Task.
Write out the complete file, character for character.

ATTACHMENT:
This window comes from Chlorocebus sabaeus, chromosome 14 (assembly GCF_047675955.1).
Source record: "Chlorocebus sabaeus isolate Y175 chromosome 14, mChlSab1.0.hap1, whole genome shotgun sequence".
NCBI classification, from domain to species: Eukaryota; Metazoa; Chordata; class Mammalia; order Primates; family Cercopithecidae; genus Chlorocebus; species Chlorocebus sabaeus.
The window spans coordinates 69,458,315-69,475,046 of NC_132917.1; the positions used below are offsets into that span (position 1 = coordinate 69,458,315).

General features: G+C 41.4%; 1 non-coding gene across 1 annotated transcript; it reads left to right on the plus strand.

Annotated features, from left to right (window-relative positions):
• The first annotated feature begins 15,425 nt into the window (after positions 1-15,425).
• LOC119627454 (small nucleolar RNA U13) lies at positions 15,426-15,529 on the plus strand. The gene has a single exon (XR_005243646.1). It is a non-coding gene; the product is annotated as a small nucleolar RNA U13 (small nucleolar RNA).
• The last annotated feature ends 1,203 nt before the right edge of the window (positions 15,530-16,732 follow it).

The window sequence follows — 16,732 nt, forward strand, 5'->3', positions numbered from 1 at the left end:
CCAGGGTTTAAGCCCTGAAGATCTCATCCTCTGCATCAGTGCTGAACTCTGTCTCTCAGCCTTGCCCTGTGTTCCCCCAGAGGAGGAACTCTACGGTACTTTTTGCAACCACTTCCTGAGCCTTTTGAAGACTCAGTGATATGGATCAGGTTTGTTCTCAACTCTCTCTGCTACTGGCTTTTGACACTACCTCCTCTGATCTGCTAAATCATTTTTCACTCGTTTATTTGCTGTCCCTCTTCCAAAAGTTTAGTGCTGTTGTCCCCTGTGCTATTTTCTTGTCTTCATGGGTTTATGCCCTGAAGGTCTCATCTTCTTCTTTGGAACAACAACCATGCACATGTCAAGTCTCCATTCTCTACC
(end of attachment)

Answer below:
This window comes from Chlorocebus sabaeus, chromosome 14 (assembly GCF_047675955.1).
Source record: "Chlorocebus sabaeus isolate Y175 chromosome 14, mChlSab1.0.hap1, whole genome shotgun sequence".
NCBI classification, from domain to species: Eukaryota; Metazoa; Chordata; class Mammalia; order Primates; family Cercopithecidae; genus Chlorocebus; species Chlorocebus sabaeus.
The window spans coordinates 69,458,315-69,475,046 of NC_132917.1; the positions used below are offsets into that span (position 1 = coordinate 69,458,315).

General features: G+C 41.4%; 1 non-coding gene across 1 annotated transcript; it reads left to right on the plus strand.

Annotated features, from left to right (window-relative positions):
• The first annotated feature begins 15,425 nt into the window (after positions 1-15,425).
• LOC119627454 (small nucleolar RNA U13) lies at positions 15,426-15,529 on the plus strand. The gene has a single exon (XR_005243646.1). It is a non-coding gene; the product is annotated as a small nucleolar RNA U13 (small nucleolar RNA).
• The last annotated feature ends 1,203 nt before the right edge of the window (positions 15,530-16,732 follow it).

The window sequence follows — 16,732 nt, forward strand, 5'->3', positions numbered from 1 at the left end:
CCAGGGTTTAAGCCCTGAAGATCTCATCCTCTGCATCAGTGCTGAACTCTGTCTCTCAGCCTTGCCCTGTGTTCCCCCAGAGGAGGAACTCTACGGTACTTTTTGCAACCACTTCCTGAGCCTTTTGAAGACTCAGTGATATGGATCAGGTTTGTTCTCAACTCTCTCTGCTACTGGCTTTTGACACTACCTCCTCTGATCTGCTAAATCATTTTTCACTCGTTTATTTGCTGTCCCTCTTCCAAAAGTTTAGTGCTGTTGTCCCCTGTGCTATTTTCTTGTCTTCATGGGTTTATGCCCTGAAGGTCTCATCTTCTTCTTTGGAACAACAACCATGCACATGTCAAGTCTCCATTCTCTACC